162     switches on the usage of an aggressive approximation of the PDE operator, in this case
163     formed by the coefficient \var{D} (actually the discrete
164     version of the PDE operator is approximated by a diagonal matrix). The approximation allows, at the costs of
165     an additional error, very fast
166     solving of the PDE when the solution is requested. In the general case of the presents of \var{A}, \var{B} or \var
167     {C} \code{setLumpingOn} will produce wrong results.
168     =========
169     It is pointed out that the value of the constraint \var{r} for the acceleration \var{a} at time $t=0$ is consistent
170     with the initial value of the acceleration which is identical zero. Otherwise, a discontinuity of \var{a} in time
171     direction would lead to heavy oscillations in the displacement. It is also pointed out, that at time $t=0$ the
172     constraint defined by \eqn{WAVE impact} fulfills
173     the initial conditions in \eqn{WAVE initial}.
176     ================
177     The advantage of the Verlat scheme is that the PDE we have to solve in each time step is very
178     simple as we are using the stress based on the displacements of last time step. One could, similar to the
179     backward Euler scheme we have used in \Chap{DIFFUSION CHAP}, use the stress calculated with current
180     displacement which would lead to a more complex PDE involving a coefficient \var{A}. These so-called implicit schemes
181     \index{implicit scheme} \index{time integration!implicit} is more expensive in each time then the Verlat scheme which
182     is a so called explicit scheme \index{explicit scheme} \index{time integration!explicit}.
184     Explicit time integration schemes need a very careful selection of the time step size $h$ otherwise
185     if $h$ is too big the scheme can be unstable. An easy, heuristic way of choosing an appropriate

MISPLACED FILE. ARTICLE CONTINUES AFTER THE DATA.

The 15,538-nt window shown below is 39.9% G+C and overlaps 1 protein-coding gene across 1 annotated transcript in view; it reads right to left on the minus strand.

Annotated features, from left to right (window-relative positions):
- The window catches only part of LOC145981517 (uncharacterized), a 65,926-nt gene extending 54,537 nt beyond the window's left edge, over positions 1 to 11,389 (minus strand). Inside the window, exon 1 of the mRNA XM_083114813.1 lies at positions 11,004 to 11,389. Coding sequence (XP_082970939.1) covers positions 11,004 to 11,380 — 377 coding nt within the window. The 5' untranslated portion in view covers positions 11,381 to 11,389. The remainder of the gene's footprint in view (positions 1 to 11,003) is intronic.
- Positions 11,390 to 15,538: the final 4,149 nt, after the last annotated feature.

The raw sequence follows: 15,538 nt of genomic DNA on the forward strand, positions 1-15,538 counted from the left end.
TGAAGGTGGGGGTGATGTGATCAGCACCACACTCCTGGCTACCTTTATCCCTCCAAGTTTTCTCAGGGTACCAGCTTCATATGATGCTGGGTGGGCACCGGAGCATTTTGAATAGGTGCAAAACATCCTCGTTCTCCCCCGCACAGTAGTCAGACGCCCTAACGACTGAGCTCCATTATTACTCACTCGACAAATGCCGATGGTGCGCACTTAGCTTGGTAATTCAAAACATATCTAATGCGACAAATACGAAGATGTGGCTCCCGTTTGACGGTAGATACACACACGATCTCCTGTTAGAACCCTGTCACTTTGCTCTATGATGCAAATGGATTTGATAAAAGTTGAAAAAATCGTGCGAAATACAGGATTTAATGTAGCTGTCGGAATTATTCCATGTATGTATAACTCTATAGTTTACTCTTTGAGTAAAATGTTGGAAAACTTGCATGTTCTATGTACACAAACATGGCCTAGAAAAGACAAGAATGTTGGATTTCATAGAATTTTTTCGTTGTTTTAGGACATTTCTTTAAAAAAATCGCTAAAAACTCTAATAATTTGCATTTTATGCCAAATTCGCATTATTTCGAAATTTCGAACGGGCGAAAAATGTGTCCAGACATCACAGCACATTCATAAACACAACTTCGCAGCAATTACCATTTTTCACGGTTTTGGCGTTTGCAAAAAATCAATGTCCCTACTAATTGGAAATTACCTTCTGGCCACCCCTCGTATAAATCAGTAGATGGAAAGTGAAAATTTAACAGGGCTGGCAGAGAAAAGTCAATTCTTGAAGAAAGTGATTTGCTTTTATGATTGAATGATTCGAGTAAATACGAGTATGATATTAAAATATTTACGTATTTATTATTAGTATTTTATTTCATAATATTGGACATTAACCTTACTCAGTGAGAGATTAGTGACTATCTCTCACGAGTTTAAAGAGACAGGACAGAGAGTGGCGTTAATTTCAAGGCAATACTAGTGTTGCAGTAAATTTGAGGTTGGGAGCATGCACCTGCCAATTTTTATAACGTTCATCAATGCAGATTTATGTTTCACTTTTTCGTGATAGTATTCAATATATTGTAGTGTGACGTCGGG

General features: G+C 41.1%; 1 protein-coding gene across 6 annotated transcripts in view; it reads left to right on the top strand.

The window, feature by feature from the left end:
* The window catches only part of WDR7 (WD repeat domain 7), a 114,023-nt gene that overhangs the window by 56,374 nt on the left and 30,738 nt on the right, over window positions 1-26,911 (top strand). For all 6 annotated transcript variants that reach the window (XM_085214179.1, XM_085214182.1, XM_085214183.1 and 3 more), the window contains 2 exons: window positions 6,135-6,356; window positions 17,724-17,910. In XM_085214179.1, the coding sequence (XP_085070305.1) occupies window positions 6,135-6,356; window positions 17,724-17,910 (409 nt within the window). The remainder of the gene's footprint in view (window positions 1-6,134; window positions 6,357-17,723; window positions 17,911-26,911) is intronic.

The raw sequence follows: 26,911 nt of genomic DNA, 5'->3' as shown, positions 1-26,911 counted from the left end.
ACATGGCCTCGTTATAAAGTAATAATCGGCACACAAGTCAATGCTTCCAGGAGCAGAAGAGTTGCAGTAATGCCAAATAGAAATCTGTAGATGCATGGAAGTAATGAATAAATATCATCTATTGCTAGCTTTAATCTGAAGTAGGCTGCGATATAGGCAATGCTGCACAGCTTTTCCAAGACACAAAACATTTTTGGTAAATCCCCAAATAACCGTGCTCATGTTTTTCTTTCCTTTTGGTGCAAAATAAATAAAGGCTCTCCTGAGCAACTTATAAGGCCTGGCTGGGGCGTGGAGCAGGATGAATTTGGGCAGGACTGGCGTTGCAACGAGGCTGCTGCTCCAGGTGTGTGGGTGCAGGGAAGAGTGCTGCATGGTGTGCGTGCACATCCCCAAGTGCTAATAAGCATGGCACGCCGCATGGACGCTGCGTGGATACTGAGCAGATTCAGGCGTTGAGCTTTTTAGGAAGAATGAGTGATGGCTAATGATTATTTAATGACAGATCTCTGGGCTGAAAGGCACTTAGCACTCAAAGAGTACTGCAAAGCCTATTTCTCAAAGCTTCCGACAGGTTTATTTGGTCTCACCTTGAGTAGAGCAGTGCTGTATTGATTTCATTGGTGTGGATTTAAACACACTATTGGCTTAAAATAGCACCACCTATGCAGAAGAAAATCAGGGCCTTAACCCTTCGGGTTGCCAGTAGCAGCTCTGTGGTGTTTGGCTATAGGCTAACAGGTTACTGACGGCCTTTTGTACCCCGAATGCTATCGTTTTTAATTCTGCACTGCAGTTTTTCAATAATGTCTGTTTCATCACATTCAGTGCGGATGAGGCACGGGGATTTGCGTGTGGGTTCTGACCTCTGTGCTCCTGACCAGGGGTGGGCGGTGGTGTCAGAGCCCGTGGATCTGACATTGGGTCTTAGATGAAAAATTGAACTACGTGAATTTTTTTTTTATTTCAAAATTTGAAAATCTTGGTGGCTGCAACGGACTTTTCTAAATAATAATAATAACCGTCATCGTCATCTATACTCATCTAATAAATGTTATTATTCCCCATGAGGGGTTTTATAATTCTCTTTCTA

186     time step size is the Courant condition \index{Courant condition} \index{explicit scheme!Courant condition}
187     which says that within a time step a information should not travel further than a cell used in the
188     discretization scheme. In the case of the wave equation the velocity of a (p-) wave is given as
189     $\sqrt{\frac{\lambda+2\mu}{\rho}}$ so one should choose $h$ from
190     \begin{eqnarray}\label{WAVE dyn 66}
191     h= \frac{1}{5} \sqrt{\frac{\rho}{\lambda+2\mu}} \Delta x
192     \end{eqnarray}
193     where $\Delta x$ is the cell diameter. The factor $\frac{1}{5}$ is a safety factor considering the heuristic of
194     the formula.
196     The following script uses the \code{wavePropagtion} function to solve the
197     wave equation over a block in crust of the earth. The
198     depth is $l\hackscore{0}=20km$ and the length is $l\hackscore{1}=l\hackscore{2}=200km$.
199     The time of the impact is about $2sec$ and maximum displacement is $u^{max}=15m$ which corresponds to an heavy
200     earthquake. We are using a $6 \times 60 \times 60$ mesh:
201     \begin{python}
202     ne=6
203     lame_lambda=3.462e9
204     lame_mu=3.462e9
205     rho=1154.
206     tau=2.
207     umax=15.
208     xc=[0,1000,1000]
209     r=1.
210     tend=10.
211     dt=1./5.*sqrt(rho/(lame_lambda+2*lame_mu))(20000./ne)
212     print "step size = ",dt
213     mydomain=finely.Brick(ne,10*ne,10*ne,l0=20000,l1=200000,l2=200000)
214     wavePropagation(mydomain,dt,tend,lame_lambda,lame_mu,rho,xc,r,tau,umax)
215     \end{python}
216     The script is available as \file{wave.py} in the \ExampleDirectory \index{scripts!\file{wave.py}}.
219     % \begin{figure}
220     % \centerline{\includegraphics[width=\figwidth]{DiffusionDomain}}
221     % \caption{Temperature Diffusion Problem with Circular Heat Source}
222     % \label{WAVE FIG 1}
223     % \end{figure}
225     % \begin{figure}
226     % \centerline{\includegraphics[width=\figwidth]{DiffusionRes1}}
227     % \centerline{\includegraphics[width=\figwidth]{DiffusionRes16}}
228     % \centerline{\includegraphics[width=\figwidth]{DiffusionRes32}}
229     %\centerline{\includegraphics[width=\figwidth]{DiffusionRes48}}
230     % \caption{Results of the Temperture Diffusion Problem for Time Steps $1$ $16$, $32$ and $48$.}
231     % \label{WAVE FIG 2}
232     %\end{figure}